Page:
Nature is my drug of choice.
Which is not to say that medicine, therapy, and personal mindfulness aren’t super helpful in the fight against mental disorders… because those things are incredibly necessary.
However, if there is one single thing that can immediately improve my mood, it is a moment spent in the moment outside.
If I’m in need of a pick-me-up, a burst of motivation, or a moment of relief, I head outside.
I have been sincerely enjoying the crazy spring-like weather North Texas has been experiencing lately. Leben and I have been on many walks/hikes in lovely spaces.
I have taken advantage of nearly every clear day to do my work outside, to eat lunch outside, or to engage in “do-nothing” time out in the sun.
The prescription that nature provides is this: a sense of grounding.
When your head is full of racing thoughts, assignment deadlines, shame storms, and anxiety… When you’re feeling heavy and slow as molasses in the grip of depression… It can be so easy to depart the world and take up residence where the hurt lies.
When I get stuck in my head, I am in trouble.
Being out in nature– even just deliberately stepping outside for five minutes– can bring you back into your body and your self. If you let it.
However, the only way nature’s medicine will work for you is if you deliberately pause and decide to feel.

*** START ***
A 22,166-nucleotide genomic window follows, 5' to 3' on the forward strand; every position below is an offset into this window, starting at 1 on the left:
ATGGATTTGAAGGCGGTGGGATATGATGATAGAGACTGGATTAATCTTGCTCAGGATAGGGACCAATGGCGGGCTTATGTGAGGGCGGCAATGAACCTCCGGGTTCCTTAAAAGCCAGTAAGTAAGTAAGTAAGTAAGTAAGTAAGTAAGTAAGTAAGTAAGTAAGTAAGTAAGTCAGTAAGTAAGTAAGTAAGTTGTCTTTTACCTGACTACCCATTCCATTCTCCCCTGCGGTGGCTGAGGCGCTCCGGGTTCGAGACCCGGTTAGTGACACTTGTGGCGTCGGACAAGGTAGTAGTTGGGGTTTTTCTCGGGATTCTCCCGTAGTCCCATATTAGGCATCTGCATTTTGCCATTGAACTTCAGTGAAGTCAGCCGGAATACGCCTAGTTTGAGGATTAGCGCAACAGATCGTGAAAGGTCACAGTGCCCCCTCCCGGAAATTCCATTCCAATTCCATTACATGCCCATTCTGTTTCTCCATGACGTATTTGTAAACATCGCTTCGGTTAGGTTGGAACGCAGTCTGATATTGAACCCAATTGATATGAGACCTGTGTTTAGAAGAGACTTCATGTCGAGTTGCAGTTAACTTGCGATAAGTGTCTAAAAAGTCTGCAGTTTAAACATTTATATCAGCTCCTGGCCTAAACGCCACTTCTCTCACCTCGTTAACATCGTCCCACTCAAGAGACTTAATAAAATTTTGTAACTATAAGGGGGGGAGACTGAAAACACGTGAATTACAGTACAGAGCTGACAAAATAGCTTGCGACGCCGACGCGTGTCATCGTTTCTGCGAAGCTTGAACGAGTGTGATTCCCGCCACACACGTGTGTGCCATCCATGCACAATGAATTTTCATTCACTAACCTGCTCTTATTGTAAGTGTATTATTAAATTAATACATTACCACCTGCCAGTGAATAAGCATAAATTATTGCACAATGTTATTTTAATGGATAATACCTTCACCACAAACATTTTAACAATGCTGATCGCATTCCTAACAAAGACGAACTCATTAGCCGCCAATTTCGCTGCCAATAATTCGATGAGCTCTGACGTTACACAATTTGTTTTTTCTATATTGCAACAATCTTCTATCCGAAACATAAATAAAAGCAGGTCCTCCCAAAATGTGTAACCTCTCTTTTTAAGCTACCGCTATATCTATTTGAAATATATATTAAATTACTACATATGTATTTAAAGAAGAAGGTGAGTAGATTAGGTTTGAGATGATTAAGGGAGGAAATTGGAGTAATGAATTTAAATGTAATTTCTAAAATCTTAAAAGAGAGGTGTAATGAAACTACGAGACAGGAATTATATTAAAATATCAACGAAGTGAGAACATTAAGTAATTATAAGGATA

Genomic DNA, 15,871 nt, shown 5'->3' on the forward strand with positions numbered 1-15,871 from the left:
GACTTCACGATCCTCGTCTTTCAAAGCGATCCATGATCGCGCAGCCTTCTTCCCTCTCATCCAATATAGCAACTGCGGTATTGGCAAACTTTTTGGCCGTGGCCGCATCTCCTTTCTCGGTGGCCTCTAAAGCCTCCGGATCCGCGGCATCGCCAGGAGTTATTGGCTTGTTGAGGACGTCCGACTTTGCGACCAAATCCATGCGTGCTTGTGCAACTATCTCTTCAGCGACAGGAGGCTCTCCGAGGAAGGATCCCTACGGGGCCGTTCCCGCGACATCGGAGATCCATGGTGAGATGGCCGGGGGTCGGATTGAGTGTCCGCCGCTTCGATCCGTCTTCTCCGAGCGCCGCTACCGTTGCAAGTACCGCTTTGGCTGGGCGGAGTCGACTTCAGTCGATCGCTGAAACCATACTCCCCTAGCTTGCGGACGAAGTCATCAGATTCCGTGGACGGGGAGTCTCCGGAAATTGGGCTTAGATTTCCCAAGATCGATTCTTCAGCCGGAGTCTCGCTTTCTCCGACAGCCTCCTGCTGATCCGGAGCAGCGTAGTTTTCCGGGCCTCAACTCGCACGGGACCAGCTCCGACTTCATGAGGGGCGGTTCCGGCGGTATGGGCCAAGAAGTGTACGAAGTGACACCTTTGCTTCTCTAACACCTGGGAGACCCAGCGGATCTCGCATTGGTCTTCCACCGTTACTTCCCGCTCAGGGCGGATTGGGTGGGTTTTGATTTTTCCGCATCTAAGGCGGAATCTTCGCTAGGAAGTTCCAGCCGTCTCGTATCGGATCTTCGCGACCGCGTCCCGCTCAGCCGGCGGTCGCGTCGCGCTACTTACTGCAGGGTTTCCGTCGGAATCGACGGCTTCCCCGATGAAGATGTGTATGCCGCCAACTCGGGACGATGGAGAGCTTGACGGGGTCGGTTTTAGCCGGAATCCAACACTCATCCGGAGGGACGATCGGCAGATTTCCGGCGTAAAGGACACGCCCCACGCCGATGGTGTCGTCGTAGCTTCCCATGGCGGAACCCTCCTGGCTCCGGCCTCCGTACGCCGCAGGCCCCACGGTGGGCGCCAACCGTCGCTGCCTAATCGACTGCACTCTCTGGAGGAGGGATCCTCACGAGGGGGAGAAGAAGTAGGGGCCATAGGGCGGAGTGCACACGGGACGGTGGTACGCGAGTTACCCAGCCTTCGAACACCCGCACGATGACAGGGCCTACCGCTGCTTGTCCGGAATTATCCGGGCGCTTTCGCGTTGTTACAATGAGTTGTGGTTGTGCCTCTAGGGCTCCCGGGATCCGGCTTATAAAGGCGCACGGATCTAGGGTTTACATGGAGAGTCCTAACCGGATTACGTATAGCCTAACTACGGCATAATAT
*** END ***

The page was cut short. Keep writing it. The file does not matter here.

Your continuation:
Be in this moment, right here, right now.
Feel the sun’s warm rays on your cheekbones. Reach for a tree and feel the bark under your fingertips– lean into it, and feel its deep inner strength. Feel the ground under your feet.
During one of my recent hikes with Leben, I found myself yearning to FEEL my surroundings.
It is usually satisfying for me to walk on uneven ground that’s not concrete, to feel the dirt beneath my shoes, to step on rocks and twigs. But this day, that was not enough.
I took my shoes off, and gave in to feeling.
Do this for yourself this week. Go for a walk in a place you feel comfortable, and have the courage to remove your shoes.
Let yourself feel the earth beneath your soles, and feel the connection you have with it.
How can we possibly feel the earth breathe if we do not stop to experience it?
At the end of my hike, I felt grounded. I felt refreshed. I felt comforted.
I felt alive.
“Keep the earth below my feet. For all my sweat, my blood runs weak. Let me learn from where I have been. Keep my eyes to serve, my hands to learn.” — Mumford and Sons